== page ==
Another issue is PSUs built prior to 2003 may not have a serial ATA cable. In this case, you may try using an IDE to SATA adapter, which attachs to one of 4-pin peripheral connectors and converts it into SATA connector with missing 3.3V rail. It may work if your SATA device does not use 3.3V, which is often the case.
If you use high-end graphics card with an additional 6-pin or 8-pin power header, you may try to use an adapter that converts two 4-pin peripheral cables into a 6-pin PCI Express cable. For such an application, the PSU typically has to be >400W, or otherwise you may not have enough current rating on 12 volt output. Finally, an old PSU may cause a start up problem. Today's motherboards are using PWR_OK signal for proper timing. Upon initial power up it is first kept low. Then it should be asserted TTL logic high by the power supply within 100 to 500 ms after +12 VDC, +5 VDC, and +3.3 VDC outputs reach their regulation bands. Conversely, it has to switch to TTL low state when any of positive DC voltages falls below its under voltage threshold, or at least 16 ms after input power has been removed. An old cheap PSU may not have "Power OK" circuitry and might just connect pin 8 to +5V. Modern systems may have booting problems and may not work without properly functioning PWR_OK signal.
USING a 24 PIN PSU with 20 PIN BOARD.
Many new ATX12V v2 compliant PC power supplies come with a dual 24/20 (sometimes called 20+4) connector for backward compatibility. It has the last four pins on a detachable section that slips out, so you can plug it into an older motherboard (see the diagram above). Just don't plug the remaining 4-pin piece anywhere- it is not compatible with any other circuits! If your PSU happens to have a solid 24-pin connector, you can still try to insert it into 20-pin slot with the last four pins hanging over the edge of the board's connector. Alternatively, you can buy a 24 to 20 pin adapter. To check compatibility of a specific model see Intel's database of tested PSU.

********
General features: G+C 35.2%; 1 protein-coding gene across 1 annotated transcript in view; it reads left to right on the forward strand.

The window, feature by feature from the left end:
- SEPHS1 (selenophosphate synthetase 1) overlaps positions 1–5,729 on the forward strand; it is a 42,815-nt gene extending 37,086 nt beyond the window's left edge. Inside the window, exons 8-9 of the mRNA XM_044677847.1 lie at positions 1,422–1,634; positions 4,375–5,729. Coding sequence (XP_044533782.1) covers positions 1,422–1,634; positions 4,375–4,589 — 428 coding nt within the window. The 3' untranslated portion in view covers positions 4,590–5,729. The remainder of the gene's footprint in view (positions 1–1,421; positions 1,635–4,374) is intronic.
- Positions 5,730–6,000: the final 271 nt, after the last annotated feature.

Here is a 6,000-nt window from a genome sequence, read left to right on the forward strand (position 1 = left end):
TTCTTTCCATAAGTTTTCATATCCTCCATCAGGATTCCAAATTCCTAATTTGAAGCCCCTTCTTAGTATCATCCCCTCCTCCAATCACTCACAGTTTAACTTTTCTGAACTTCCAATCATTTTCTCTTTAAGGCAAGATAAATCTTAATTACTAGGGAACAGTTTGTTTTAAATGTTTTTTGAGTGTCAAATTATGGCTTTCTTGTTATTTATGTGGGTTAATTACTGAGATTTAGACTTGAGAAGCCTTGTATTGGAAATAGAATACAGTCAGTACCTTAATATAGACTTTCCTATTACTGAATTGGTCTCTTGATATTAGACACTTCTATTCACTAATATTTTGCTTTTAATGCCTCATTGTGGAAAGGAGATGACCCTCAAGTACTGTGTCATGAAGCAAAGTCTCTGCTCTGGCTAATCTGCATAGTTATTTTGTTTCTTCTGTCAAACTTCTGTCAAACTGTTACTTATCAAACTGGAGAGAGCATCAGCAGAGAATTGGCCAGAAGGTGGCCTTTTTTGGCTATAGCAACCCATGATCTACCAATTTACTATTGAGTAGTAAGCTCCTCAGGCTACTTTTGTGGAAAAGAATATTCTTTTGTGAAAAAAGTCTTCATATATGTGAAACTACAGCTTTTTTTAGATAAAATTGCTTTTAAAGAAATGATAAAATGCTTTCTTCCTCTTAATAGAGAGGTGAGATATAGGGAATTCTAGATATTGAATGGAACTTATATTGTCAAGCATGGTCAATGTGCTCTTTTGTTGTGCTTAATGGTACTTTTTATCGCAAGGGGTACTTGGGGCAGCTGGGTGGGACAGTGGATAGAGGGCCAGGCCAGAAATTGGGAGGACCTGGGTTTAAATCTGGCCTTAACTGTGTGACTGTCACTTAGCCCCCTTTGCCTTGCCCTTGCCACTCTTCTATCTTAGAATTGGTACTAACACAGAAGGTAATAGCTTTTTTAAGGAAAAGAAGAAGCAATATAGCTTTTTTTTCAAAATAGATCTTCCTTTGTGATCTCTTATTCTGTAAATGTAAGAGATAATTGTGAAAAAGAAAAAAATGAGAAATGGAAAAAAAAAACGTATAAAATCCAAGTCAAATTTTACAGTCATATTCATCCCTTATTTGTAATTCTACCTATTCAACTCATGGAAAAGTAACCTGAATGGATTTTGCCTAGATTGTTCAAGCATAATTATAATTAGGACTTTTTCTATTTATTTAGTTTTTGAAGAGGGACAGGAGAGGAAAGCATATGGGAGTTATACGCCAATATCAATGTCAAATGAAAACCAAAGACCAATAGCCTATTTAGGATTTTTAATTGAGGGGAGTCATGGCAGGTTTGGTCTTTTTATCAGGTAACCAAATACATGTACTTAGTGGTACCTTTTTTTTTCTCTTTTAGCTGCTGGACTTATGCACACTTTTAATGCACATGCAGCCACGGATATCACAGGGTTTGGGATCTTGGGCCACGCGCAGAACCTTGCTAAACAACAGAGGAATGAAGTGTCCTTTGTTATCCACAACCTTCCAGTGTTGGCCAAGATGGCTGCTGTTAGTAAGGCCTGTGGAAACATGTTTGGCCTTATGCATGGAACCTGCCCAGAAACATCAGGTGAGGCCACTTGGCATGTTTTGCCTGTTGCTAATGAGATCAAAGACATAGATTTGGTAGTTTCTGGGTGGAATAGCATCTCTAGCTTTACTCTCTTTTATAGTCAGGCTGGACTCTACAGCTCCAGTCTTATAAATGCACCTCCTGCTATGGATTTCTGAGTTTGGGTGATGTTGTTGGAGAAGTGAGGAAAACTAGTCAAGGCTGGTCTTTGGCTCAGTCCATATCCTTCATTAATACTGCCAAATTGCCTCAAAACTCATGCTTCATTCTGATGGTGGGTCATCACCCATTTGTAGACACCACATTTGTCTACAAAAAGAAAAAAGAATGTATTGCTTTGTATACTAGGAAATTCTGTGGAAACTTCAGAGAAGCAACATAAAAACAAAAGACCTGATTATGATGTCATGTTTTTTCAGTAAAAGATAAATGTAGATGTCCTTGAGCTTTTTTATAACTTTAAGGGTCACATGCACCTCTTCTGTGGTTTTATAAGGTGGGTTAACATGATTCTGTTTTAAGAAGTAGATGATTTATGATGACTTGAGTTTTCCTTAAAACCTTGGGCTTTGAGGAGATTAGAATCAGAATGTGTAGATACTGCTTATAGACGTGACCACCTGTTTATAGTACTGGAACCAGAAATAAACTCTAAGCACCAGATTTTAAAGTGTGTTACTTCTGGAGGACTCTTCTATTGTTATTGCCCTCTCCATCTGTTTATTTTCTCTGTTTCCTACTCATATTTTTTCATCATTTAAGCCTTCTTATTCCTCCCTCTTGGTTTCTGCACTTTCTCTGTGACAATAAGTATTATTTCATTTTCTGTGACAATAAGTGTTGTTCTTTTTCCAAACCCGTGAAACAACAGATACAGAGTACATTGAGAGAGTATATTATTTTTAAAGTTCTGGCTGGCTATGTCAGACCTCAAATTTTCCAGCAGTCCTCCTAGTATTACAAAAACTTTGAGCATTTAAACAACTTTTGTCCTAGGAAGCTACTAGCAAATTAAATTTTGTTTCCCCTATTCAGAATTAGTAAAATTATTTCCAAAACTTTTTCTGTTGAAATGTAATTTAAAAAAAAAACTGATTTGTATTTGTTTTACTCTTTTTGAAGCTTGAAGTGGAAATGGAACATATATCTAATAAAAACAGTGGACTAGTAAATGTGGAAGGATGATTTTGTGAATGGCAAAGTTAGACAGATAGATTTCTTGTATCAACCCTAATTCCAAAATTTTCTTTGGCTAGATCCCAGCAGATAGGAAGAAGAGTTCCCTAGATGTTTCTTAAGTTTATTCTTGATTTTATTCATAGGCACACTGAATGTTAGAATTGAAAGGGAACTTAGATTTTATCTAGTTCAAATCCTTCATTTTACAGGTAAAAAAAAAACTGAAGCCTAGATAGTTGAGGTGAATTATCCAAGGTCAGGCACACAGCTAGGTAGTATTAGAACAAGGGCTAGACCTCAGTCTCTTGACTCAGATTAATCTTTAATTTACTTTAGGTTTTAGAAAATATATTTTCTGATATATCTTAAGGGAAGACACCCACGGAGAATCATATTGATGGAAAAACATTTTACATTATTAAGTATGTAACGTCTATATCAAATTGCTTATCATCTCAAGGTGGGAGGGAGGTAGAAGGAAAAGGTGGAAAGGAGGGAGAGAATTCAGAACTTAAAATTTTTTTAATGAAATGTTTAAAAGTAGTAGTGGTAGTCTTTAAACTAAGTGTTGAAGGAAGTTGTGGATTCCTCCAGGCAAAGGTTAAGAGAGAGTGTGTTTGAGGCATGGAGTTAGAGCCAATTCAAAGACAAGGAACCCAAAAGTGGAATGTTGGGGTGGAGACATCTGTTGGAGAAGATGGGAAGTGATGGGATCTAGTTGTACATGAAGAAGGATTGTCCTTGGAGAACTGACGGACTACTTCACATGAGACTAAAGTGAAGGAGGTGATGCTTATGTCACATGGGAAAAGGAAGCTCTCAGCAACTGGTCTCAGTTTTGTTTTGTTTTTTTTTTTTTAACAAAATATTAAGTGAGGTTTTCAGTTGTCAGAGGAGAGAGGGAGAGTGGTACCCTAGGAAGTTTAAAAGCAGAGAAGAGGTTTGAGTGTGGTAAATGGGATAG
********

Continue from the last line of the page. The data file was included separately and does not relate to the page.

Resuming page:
The only potential problem with using a new PSU with an old computer is today's PSUs usually do not provide minus 5V output (they either don't have the white wire going to pin 20 at all, or they leave it not connected inside). Even some of ATX-I PSUs may not have "-5V", which was made optional in ATX12V version 1.2 spec as of 2002. The minus 5V rail was used by ISA cards. It was phased out when ISA were replaced by PCI. If you have an old computer with ISA slots, it will still need this buss. In this case, if you can't find a power supply with such a rail, you can derive it from -12V by adding a negative linear regulator such as MC79M05. Since minus 5V buss can draw up to 0.3A current according to ATX spec v.1, this regulator will dissipate up to (12-5)װ.3=2.1W. This may be too much for a stand alone device, so may you need to attach it to a little heatsink.
Also see our tutorial on laptop batteries.
Note: The information in this site is provided AS IS and does not constitute a professional advice. Don't use it without independent verification (see complete Disclaimer linked below).